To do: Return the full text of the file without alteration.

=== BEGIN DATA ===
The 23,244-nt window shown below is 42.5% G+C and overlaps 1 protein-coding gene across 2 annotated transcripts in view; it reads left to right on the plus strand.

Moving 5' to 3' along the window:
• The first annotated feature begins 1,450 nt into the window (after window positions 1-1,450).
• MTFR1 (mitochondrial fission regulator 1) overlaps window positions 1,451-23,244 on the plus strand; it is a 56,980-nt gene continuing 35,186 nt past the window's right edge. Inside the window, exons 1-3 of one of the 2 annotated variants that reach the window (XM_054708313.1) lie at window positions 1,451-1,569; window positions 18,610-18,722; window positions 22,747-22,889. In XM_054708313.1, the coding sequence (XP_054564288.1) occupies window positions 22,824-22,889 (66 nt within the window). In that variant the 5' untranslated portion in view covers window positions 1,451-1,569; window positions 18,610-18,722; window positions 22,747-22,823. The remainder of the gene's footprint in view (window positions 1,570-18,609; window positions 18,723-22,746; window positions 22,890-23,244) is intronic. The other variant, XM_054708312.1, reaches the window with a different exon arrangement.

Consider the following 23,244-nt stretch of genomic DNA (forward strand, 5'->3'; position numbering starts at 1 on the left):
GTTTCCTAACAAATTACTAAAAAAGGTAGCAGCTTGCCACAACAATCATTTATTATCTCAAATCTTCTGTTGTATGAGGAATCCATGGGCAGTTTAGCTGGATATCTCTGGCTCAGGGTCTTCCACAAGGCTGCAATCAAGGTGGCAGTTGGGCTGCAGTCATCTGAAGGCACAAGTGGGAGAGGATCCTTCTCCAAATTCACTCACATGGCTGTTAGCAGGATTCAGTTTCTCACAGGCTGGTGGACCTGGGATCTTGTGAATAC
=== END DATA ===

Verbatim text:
The 23,244-nt window shown below is 42.5% G+C and overlaps 1 protein-coding gene across 2 annotated transcripts in view; it reads left to right on the plus strand.

Moving 5' to 3' along the window:
• The first annotated feature begins 1,450 nt into the window (after window positions 1-1,450).
• MTFR1 (mitochondrial fission regulator 1) overlaps window positions 1,451-23,244 on the plus strand; it is a 56,980-nt gene continuing 35,186 nt past the window's right edge. Inside the window, exons 1-3 of one of the 2 annotated variants that reach the window (XM_054708313.1) lie at window positions 1,451-1,569; window positions 18,610-18,722; window positions 22,747-22,889. In XM_054708313.1, the coding sequence (XP_054564288.1) occupies window positions 22,824-22,889 (66 nt within the window). In that variant the 5' untranslated portion in view covers window positions 1,451-1,569; window positions 18,610-18,722; window positions 22,747-22,823. The remainder of the gene's footprint in view (window positions 1,570-18,609; window positions 18,723-22,746; window positions 22,890-23,244) is intronic. The other variant, XM_054708312.1, reaches the window with a different exon arrangement.

Consider the following 23,244-nt stretch of genomic DNA (forward strand, 5'->3'; position numbering starts at 1 on the left):
GTTTCCTAACAAATTACTAAAAAAGGTAGCAGCTTGCCACAACAATCATTTATTATCTCAAATCTTCTGTTGTATGAGGAATCCATGGGCAGTTTAGCTGGATATCTCTGGCTCAGGGTCTTCCACAAGGCTGCAATCAAGGTGGCAGTTGGGCTGCAGTCATCTGAAGGCACAAGTGGGAGAGGATCCTTCTCCAAATTCACTCACATGGCTGTTAGCAGGATTCAGTTTCTCACAGGCTGGTGGACCTGGGATCTTGTGAATAC